A year ago, Alexander Zaitchik and Rick Perlstein discussed how much attention should be paid to Glenn Beck, and why Democrats seem to have ceded the field on populism.
Like Rick Perlstein, I'm baffled by Obama's unwillingness to engage with any liberal movements outside his organizational control. Why did the White House sidestep the union protests in Wisconsin, Indiana, Ohio and other states? What's the upside of that strategy? In contrast, Republicans have (at least publicly) embraced their farthest fringe:
Historically, grass-roots movements have been an extraordinary resource for Presidents seeking to move history in a new direction. The ability to place oneself at the head of a protest - while also directing its unruly energies - has been a perquisite for successful presidential leadership.
One of Franklin Delano Roosevelt's responses to the Great Depression was to give workers the right to collectively bargain. However, some found their unions' umbrella organization, the American Federation of Labor, too timid. So at a 1935 labor conclave, John Lewis, the leader of the insurgents, strode across the podium to punch the leader of the old guard in the nose, an act that would lead to the founding of the Congress of Industrial Organizations, which turned labor into a social movement.
These days, conservatives who seek to discredit the Wisconsin protesters as hooligans point to the alleged damage their posters did to the state capitol's walls. In 1937, CIO strikers in Flint kept GM from producing all but 125 cars in February of 1937. Now that was unruly.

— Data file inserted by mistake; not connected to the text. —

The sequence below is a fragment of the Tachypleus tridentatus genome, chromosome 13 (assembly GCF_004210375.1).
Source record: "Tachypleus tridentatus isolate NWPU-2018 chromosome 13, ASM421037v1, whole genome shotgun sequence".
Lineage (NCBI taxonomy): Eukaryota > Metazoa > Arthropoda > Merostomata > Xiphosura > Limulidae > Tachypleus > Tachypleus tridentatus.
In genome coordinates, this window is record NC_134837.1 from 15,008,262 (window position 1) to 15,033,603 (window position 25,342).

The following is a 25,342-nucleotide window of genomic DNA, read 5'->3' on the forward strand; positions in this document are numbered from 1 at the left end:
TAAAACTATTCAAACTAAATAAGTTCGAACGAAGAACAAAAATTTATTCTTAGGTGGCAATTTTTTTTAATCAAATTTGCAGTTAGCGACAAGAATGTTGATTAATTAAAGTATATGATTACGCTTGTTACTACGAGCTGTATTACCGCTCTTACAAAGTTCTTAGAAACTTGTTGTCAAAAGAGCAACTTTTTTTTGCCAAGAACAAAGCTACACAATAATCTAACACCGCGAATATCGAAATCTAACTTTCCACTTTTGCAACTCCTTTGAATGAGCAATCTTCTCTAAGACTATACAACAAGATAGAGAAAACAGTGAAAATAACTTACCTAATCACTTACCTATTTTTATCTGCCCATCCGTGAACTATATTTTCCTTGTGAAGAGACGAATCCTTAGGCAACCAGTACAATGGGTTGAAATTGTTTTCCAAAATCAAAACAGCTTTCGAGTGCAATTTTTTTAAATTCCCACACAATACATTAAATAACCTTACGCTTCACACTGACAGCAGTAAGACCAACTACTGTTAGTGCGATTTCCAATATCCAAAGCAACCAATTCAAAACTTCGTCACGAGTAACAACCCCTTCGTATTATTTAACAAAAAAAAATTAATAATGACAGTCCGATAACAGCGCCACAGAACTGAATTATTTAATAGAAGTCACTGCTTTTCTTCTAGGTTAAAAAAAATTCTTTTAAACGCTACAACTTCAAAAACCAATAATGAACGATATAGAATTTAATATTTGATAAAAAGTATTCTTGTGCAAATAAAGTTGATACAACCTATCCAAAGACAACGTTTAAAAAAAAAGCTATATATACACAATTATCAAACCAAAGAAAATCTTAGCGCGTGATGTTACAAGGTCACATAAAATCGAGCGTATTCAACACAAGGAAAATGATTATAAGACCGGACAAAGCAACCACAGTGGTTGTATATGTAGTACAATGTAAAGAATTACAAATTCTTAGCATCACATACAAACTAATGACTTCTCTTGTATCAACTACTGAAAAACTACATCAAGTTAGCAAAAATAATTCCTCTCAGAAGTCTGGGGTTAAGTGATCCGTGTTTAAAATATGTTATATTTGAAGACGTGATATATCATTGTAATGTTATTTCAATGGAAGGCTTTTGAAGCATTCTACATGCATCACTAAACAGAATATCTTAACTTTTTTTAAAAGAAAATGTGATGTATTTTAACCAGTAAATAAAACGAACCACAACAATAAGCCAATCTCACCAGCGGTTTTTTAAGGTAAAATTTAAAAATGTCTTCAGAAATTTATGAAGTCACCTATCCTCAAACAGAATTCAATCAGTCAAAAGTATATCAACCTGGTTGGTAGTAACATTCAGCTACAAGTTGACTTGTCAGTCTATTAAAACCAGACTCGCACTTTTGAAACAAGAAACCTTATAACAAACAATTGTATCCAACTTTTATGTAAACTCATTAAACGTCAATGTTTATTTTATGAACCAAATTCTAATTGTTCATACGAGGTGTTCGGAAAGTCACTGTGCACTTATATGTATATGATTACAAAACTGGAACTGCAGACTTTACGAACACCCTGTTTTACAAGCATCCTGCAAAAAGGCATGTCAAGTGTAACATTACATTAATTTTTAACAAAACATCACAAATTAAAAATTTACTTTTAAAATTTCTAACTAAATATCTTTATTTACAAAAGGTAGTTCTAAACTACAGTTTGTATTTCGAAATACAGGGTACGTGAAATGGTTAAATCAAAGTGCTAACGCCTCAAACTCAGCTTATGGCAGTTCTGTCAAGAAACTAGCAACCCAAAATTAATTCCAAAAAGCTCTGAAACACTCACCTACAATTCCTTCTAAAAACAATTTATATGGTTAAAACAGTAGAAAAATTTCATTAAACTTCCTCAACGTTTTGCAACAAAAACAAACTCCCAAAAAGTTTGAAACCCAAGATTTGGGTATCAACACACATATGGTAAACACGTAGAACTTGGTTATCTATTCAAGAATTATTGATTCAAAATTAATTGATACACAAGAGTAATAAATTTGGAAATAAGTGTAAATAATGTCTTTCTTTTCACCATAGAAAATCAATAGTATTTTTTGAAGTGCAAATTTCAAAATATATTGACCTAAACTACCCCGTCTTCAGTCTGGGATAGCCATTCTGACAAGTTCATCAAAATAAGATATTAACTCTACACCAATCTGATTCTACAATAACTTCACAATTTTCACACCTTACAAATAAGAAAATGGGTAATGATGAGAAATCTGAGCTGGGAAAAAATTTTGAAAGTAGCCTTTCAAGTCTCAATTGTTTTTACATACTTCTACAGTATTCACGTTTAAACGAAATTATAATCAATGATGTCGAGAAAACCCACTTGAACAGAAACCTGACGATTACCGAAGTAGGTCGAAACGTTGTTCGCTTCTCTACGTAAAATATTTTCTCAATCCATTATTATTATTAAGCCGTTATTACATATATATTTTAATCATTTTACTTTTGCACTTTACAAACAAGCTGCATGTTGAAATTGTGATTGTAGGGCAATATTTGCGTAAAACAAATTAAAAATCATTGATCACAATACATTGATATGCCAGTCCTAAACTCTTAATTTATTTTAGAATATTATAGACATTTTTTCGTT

But unlike Obama, FDR supported the strikers, directing GM to negotiate with the union.
Eighteen steelworkers were killed in one of the violent labor conflicts that followed; FDR backed away from the CIO and its militant tactics. Be that as it may, his original intervention on the side of the masses - combined with his savvy in distancing himself from their excesses - paid dividends to the Democratic Party.
In Wisconsin, there have been no such excesses on the protestors' side. And yet Obama has kept his distance.
Lyndon Johnson achieved a trick similar to FDR's: In 1964, he cast his lot with the outraged masses of the civil rights movement. That came with its share of political hardships, but Democrats stuck close enough to their guns to produce an African-American loyalty that remains steadfast to this day.
Nor is this just a strategy of the left. The Christian right entered national politics in the second half of the 1970s. The nation's preeminent conservative aspirant for the presidency, Ronald Reagan, had to decide whether to abjure or embrace this powerful new group.
He managed to do both. Every year, he addressed the March for Life - but only by telephone, lest he be seen in a photo with zealots. Right-wing social movements, in fact, were an enormous pain in his presidential derrière, but Reagan was far too wise to betray that publicly.
Obama is the opposite. The demands of liberal social movements seem to annoy him terribly - when he deigns to actually acknowledge them.This is a curious stance for a leader who has put the semiotics of social movements at the center of his appeal. And maybe, for his reelection, it will work again.
But if he wants to truly change, he has to master a crucial precedent: That avoiding unprecedented outbursts of mass mobilization on his side of the ideological divide is not a smart option.
The only "social movement" I see Obama in front of is the charge to cut Social Security and Medicare. One minute, he's attacking Republicans for their "radical" plan, and the next, he's pushing the need to cut the country's most popular and needed social programs, only his ideas are Republican-lite. Does he really want that to be his legacy? For our sake, I hope not.